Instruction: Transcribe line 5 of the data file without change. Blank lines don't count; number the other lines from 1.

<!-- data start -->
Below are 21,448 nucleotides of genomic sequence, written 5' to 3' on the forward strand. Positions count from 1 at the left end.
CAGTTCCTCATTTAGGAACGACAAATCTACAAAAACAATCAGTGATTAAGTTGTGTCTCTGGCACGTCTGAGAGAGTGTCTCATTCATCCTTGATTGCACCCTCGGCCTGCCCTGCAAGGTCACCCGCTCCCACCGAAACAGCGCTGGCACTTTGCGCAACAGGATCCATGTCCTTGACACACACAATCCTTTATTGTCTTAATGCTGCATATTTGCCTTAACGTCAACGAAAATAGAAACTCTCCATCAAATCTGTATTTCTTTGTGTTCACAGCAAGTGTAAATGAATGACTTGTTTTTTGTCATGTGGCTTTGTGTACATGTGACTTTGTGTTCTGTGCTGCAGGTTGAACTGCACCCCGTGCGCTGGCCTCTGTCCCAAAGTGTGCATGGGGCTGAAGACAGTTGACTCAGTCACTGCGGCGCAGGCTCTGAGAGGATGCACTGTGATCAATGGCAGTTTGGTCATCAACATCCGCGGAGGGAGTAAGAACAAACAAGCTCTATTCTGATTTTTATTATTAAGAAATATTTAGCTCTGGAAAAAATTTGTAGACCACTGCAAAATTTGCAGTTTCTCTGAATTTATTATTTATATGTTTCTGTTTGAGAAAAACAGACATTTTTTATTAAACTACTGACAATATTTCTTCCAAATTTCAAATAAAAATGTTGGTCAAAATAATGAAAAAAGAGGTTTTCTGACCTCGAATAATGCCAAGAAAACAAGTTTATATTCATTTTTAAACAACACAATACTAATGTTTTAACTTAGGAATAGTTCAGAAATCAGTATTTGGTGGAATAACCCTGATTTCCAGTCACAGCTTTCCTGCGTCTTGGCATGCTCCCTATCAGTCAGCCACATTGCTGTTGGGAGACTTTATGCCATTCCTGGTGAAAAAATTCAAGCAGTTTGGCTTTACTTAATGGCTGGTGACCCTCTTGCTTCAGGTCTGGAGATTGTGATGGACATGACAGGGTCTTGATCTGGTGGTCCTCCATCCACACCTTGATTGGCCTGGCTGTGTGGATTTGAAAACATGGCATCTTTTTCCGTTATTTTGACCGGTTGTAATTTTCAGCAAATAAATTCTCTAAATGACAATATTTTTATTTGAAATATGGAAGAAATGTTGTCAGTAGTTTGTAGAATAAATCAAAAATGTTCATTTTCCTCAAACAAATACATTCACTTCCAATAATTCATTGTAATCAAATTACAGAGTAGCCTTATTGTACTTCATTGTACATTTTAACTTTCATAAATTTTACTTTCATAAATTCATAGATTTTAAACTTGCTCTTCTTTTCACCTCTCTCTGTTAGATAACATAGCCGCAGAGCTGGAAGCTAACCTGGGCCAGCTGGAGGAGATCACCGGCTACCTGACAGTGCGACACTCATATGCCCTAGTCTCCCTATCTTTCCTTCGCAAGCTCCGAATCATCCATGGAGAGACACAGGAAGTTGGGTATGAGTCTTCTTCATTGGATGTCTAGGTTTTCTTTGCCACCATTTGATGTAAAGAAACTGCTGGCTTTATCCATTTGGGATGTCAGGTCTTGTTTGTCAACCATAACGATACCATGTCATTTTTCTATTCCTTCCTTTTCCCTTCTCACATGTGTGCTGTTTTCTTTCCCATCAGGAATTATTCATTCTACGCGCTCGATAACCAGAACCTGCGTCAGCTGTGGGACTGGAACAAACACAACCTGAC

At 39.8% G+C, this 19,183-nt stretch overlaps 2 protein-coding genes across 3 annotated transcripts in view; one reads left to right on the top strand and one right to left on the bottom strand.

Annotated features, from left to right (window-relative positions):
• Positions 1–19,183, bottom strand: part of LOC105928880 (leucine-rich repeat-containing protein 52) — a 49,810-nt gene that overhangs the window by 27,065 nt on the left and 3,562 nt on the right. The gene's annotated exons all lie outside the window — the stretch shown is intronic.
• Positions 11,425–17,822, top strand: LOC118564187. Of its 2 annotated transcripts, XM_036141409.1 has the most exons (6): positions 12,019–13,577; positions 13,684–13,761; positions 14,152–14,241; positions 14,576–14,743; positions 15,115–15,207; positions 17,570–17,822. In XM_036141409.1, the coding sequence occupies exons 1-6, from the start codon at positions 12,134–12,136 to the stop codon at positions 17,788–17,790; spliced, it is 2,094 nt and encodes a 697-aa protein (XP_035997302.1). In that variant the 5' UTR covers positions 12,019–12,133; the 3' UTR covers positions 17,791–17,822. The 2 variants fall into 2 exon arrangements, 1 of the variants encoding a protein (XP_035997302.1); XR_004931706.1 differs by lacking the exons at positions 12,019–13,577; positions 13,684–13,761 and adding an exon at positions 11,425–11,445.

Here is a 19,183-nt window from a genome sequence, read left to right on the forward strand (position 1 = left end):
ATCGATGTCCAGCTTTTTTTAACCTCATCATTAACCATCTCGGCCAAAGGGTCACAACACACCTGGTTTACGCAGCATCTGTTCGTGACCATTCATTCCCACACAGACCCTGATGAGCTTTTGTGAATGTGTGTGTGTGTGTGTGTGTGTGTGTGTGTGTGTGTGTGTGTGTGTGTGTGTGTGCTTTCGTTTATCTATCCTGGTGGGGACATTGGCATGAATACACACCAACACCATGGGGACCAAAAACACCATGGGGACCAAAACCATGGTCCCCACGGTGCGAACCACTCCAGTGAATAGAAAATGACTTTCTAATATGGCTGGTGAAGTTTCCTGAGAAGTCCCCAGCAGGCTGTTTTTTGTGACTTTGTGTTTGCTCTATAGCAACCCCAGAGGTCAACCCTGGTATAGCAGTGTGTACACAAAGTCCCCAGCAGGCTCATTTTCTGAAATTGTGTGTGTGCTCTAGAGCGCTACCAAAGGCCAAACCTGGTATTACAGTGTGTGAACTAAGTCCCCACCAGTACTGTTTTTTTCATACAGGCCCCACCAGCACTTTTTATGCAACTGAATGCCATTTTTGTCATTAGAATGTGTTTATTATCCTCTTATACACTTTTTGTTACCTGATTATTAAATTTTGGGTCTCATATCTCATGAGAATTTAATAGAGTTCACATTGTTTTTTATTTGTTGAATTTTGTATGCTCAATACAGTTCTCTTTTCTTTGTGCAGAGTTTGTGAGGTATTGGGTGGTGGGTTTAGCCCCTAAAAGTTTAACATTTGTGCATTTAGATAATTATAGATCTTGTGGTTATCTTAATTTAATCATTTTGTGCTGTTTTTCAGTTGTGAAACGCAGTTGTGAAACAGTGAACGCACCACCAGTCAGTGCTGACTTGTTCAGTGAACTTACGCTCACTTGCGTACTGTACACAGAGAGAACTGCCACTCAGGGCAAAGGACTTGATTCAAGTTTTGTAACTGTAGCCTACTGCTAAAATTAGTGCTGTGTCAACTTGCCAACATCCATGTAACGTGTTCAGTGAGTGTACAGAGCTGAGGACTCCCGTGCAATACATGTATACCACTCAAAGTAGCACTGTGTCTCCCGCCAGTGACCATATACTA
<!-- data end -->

• Positions 1–19,183, bottom strand: part of LOC105928880 (leucine-rich repeat-containing protein 52) — a 49,810-nt gene that overhangs the window by 27,065 nt on the left and 3,562 nt on the right. The gene's annotated exons all lie outside the window — the stretch shown is intronic.